Edward I: man of principle or grasping opportunist?

Was the 'Hammer of the Scots' driven by a deep commitment to the wellbeing of his people, or a fierce determination to enhance his own power? Historians have argued over this question for centuries, but the king's biographer, Caroline Burt, thinks she may have found the answer...

Edward I in parliament with the Archbishop of Canterbury; King Alexander III of Scotland; the Welsh Prince Llywelyn ab Gruffydd and the Archbishop of York. From the Wriothesley MS, 1523, published in ‘The Island Race’, a 20th-century book written by Sir Winston Churchill covering the history of the British Isles from the pre-Roman times to the Victorian era. (Photo by Universal History Archive/UIG via Getty Images)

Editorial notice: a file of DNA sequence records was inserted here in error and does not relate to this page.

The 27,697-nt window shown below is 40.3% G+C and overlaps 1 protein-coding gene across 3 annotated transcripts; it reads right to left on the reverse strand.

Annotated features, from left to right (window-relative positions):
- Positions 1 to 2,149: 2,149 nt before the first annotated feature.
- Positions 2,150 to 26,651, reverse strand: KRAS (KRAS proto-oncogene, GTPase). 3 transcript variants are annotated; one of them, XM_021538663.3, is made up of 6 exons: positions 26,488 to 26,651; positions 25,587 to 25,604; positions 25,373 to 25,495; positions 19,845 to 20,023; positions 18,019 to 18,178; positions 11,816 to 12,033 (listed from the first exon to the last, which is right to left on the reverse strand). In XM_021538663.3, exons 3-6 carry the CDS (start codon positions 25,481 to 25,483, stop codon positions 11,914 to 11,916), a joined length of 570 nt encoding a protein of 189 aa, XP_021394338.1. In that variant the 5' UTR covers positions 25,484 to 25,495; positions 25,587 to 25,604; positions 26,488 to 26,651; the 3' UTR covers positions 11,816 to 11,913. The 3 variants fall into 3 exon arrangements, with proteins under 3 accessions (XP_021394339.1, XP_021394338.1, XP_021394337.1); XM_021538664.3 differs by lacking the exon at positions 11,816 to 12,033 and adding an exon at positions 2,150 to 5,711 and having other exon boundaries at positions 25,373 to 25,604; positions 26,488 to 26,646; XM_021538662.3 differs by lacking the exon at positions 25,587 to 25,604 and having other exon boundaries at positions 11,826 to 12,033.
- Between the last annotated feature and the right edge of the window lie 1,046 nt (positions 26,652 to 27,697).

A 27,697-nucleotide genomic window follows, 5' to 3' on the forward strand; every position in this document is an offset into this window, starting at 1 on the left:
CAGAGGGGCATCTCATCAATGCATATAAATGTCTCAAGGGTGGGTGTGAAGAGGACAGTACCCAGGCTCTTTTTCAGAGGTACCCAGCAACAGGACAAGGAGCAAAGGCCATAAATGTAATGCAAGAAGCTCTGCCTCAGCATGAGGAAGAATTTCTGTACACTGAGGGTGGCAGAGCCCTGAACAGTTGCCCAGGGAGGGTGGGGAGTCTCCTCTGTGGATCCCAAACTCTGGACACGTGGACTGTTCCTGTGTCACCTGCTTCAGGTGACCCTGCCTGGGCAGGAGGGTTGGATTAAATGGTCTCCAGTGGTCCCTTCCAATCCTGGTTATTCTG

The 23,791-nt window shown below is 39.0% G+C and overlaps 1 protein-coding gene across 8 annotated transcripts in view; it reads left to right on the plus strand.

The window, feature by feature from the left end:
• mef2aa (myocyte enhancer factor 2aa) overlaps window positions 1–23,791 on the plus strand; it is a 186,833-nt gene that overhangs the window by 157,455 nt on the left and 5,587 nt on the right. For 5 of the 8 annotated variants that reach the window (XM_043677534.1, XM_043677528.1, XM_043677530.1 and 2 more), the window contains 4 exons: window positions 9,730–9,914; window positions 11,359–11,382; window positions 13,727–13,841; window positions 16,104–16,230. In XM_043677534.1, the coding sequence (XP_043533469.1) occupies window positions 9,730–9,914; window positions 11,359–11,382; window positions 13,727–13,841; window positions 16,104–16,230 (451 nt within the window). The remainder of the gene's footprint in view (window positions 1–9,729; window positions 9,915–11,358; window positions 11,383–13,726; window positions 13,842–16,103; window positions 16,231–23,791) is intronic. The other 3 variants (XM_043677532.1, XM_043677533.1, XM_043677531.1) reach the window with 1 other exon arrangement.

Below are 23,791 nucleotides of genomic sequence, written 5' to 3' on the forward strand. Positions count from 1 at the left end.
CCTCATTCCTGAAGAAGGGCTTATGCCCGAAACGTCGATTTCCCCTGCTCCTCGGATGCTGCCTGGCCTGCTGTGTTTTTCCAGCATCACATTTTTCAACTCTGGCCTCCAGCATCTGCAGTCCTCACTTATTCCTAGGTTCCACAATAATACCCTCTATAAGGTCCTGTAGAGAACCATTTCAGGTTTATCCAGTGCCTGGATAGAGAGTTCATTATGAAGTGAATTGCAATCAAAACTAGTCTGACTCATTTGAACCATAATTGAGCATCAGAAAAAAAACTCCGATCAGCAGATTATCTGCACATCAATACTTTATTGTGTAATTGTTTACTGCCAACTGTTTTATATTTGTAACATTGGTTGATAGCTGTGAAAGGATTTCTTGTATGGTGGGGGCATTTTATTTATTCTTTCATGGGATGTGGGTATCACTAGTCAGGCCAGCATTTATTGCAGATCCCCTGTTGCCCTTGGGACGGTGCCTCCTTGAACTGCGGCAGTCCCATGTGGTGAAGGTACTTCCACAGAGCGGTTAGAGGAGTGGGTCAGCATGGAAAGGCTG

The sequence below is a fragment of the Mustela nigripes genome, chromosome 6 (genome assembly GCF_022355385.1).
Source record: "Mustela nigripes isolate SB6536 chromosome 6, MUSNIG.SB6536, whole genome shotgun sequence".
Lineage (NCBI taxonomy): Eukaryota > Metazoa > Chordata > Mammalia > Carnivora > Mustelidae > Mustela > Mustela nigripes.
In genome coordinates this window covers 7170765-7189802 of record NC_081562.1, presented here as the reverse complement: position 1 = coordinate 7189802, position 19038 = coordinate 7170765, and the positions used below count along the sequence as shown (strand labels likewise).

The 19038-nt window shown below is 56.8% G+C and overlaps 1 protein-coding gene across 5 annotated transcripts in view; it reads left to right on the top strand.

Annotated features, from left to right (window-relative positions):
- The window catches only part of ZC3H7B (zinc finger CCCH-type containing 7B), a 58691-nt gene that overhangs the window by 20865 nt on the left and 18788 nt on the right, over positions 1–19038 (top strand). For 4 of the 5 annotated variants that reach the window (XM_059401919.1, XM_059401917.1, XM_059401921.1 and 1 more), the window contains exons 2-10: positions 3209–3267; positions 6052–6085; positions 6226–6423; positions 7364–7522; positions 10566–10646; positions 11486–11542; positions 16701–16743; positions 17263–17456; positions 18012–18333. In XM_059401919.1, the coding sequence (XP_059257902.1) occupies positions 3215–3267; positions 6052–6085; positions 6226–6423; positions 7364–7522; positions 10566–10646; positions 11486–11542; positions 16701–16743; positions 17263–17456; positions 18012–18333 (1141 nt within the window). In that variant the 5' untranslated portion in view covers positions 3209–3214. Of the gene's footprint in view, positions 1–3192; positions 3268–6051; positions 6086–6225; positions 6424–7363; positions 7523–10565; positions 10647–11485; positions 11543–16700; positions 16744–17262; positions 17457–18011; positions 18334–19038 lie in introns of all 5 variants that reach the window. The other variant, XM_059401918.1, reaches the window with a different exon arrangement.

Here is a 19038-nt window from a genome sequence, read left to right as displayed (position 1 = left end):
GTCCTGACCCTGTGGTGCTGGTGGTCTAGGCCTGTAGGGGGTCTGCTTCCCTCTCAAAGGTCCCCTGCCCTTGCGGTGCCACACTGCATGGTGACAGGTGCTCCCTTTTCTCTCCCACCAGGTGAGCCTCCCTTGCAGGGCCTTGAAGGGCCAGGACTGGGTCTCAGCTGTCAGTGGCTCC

This article was first published in the December 2012 issue of BBC History Magazine

Ever since he breathed his last in Cumbria in 1307 – on his way to confronting a Scottish rebellion – King Edward I has occupied a unique place in England’s popular consciousness. He is the ‘Hammer of the Scots’, the conqueror of Wales, the ferocious warrior-king who left behind him a string of castles so mighty that they still stand today, among them Caernarfon, Harlech and Beaumaris.

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